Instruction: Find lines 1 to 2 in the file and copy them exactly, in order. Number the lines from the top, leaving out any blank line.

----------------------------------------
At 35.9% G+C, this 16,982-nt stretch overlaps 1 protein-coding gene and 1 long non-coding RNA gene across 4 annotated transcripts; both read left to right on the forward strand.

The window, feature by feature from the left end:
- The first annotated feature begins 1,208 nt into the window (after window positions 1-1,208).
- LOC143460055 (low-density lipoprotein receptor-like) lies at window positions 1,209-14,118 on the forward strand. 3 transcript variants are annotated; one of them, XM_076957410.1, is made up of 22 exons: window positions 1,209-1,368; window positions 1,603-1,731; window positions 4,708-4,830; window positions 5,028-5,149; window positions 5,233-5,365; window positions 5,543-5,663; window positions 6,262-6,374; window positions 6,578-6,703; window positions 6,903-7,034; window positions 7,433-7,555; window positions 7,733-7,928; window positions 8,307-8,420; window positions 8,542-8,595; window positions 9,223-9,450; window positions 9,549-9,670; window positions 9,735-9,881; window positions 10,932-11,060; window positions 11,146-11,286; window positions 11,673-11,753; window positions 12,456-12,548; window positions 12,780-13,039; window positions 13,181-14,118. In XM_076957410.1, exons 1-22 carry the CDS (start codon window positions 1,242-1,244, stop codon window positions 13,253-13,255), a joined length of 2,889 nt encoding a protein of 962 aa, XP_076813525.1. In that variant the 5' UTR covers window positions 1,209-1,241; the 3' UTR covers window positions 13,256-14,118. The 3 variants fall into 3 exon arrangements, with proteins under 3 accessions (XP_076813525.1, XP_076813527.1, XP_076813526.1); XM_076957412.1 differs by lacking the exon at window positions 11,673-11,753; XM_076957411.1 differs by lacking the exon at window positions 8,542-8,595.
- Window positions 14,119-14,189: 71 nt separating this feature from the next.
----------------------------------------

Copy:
At 35.9% G+C, this 16,982-nt stretch overlaps 1 protein-coding gene and 1 long non-coding RNA gene across 4 annotated transcripts; both read left to right on the forward strand.

The window, feature by feature from the left end: